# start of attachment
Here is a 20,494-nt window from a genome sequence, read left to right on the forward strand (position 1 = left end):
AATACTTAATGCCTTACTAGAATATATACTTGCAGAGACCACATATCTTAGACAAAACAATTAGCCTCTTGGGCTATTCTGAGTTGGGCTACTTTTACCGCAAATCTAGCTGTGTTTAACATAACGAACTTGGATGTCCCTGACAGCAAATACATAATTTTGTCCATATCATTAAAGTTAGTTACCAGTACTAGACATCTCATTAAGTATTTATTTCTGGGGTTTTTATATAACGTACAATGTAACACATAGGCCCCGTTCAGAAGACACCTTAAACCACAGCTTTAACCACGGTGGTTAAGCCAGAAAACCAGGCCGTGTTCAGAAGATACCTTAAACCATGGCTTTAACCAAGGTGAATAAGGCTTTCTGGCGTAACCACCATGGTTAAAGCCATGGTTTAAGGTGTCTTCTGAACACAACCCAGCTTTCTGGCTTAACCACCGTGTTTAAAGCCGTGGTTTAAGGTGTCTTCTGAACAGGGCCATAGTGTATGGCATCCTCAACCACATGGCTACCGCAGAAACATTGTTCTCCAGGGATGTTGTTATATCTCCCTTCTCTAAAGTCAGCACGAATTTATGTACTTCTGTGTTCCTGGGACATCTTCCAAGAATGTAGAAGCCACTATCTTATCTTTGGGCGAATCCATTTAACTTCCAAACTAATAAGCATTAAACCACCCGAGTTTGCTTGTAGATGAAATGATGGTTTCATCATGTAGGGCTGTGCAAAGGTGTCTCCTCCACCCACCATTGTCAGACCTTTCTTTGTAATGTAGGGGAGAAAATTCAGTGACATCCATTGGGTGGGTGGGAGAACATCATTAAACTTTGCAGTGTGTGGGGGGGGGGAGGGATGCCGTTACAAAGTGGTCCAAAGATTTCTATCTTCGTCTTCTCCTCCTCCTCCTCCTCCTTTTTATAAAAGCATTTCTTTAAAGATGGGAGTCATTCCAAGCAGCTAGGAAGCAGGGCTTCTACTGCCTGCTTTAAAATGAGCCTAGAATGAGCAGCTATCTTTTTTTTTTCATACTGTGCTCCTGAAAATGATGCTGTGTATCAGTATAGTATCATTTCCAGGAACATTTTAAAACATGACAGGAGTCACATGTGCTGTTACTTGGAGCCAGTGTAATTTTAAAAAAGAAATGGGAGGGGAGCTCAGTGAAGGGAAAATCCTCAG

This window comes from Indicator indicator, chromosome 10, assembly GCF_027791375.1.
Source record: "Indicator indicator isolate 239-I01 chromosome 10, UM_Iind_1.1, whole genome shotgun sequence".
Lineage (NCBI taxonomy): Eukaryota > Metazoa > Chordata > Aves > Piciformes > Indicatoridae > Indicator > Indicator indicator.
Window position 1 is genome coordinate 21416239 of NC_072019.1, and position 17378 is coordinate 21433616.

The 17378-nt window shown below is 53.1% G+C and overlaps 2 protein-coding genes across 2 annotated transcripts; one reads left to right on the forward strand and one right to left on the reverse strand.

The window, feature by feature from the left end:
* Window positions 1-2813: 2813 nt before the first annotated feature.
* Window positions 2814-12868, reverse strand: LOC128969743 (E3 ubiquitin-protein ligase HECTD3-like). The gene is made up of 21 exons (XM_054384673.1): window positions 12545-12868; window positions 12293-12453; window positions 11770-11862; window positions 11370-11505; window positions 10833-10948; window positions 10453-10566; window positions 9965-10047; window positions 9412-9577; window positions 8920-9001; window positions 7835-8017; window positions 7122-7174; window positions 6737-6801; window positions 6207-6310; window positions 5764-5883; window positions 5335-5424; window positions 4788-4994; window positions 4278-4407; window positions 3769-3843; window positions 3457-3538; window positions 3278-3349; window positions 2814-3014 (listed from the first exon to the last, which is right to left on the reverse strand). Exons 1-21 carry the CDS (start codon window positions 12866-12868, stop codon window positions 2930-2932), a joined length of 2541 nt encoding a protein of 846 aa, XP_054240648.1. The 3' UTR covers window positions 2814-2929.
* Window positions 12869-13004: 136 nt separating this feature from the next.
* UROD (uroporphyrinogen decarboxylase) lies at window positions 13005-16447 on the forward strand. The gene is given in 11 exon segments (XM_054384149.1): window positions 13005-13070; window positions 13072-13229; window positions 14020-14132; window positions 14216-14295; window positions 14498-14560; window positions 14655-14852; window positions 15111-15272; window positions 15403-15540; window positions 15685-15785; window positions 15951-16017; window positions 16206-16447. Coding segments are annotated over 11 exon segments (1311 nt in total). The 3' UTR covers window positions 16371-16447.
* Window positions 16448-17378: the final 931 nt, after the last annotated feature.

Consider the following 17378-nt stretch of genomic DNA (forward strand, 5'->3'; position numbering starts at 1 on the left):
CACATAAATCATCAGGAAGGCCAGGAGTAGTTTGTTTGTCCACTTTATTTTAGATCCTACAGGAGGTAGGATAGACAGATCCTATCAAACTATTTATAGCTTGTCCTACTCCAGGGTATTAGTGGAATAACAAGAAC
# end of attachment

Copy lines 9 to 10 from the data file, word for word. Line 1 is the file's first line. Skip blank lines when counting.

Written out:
* Window positions 1-2813: 2813 nt before the first annotated feature.
* Window positions 2814-12868, reverse strand: LOC128969743 (E3 ubiquitin-protein ligase HECTD3-like). The gene is made up of 21 exons (XM_054384673.1): window positions 12545-12868; window positions 12293-12453; window positions 11770-11862; window positions 11370-11505; window positions 10833-10948; window positions 10453-10566; window positions 9965-10047; window positions 9412-9577; window positions 8920-9001; window positions 7835-8017; window positions 7122-7174; window positions 6737-6801; window positions 6207-6310; window positions 5764-5883; window positions 5335-5424; window positions 4788-4994; window positions 4278-4407; window positions 3769-3843; window positions 3457-3538; window positions 3278-3349; window positions 2814-3014 (listed from the first exon to the last, which is right to left on the reverse strand). Exons 1-21 carry the CDS (start codon window positions 12866-12868, stop codon window positions 2930-2932), a joined length of 2541 nt encoding a protein of 846 aa, XP_054240648.1. The 3' UTR covers window positions 2814-2929.